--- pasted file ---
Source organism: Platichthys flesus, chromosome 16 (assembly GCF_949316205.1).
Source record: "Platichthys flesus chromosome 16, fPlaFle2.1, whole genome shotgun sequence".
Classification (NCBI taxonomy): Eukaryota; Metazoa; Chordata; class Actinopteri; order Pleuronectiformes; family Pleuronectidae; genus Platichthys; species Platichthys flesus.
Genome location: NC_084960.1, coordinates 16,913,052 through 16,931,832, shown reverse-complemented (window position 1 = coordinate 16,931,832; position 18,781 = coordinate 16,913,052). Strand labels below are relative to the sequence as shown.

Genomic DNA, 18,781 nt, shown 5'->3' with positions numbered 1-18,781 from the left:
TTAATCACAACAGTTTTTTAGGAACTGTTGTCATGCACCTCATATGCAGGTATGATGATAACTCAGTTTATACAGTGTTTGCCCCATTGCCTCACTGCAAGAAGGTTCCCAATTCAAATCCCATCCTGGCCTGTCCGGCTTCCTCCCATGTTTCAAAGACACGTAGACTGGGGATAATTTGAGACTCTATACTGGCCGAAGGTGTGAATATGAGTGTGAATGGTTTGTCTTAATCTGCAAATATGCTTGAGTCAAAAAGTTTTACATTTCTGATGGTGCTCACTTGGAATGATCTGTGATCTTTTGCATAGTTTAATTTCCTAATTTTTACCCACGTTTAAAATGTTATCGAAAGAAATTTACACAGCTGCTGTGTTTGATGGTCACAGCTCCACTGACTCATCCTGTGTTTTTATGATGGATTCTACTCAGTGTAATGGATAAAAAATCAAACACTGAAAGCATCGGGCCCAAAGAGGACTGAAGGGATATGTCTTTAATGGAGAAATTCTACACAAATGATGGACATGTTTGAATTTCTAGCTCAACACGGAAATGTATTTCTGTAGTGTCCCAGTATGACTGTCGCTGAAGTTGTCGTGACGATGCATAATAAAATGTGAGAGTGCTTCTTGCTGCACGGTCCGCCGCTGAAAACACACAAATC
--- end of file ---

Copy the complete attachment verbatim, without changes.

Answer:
Source organism: Platichthys flesus, chromosome 16 (assembly GCF_949316205.1).
Source record: "Platichthys flesus chromosome 16, fPlaFle2.1, whole genome shotgun sequence".
Classification (NCBI taxonomy): Eukaryota; Metazoa; Chordata; class Actinopteri; order Pleuronectiformes; family Pleuronectidae; genus Platichthys; species Platichthys flesus.
Genome location: NC_084960.1, coordinates 16,913,052 through 16,931,832, shown reverse-complemented (window position 1 = coordinate 16,931,832; position 18,781 = coordinate 16,913,052). Strand labels below are relative to the sequence as shown.

Genomic DNA, 18,781 nt, shown 5'->3' with positions numbered 1-18,781 from the left:
TTAATCACAACAGTTTTTTAGGAACTGTTGTCATGCACCTCATATGCAGGTATGATGATAACTCAGTTTATACAGTGTTTGCCCCATTGCCTCACTGCAAGAAGGTTCCCAATTCAAATCCCATCCTGGCCTGTCCGGCTTCCTCCCATGTTTCAAAGACACGTAGACTGGGGATAATTTGAGACTCTATACTGGCCGAAGGTGTGAATATGAGTGTGAATGGTTTGTCTTAATCTGCAAATATGCTTGAGTCAAAAAGTTTTACATTTCTGATGGTGCTCACTTGGAATGATCTGTGATCTTTTGCATAGTTTAATTTCCTAATTTTTACCCACGTTTAAAATGTTATCGAAAGAAATTTACACAGCTGCTGTGTTTGATGGTCACAGCTCCACTGACTCATCCTGTGTTTTTATGATGGATTCTACTCAGTGTAATGGATAAAAAATCAAACACTGAAAGCATCGGGCCCAAAGAGGACTGAAGGGATATGTCTTTAATGGAGAAATTCTACACAAATGATGGACATGTTTGAATTTCTAGCTCAACACGGAAATGTATTTCTGTAGTGTCCCAGTATGACTGTCGCTGAAGTTGTCGTGACGATGCATAATAAAATGTGAGAGTGCTTCTTGCTGCACGGTCCGCCGCTGAAAACACACAAATC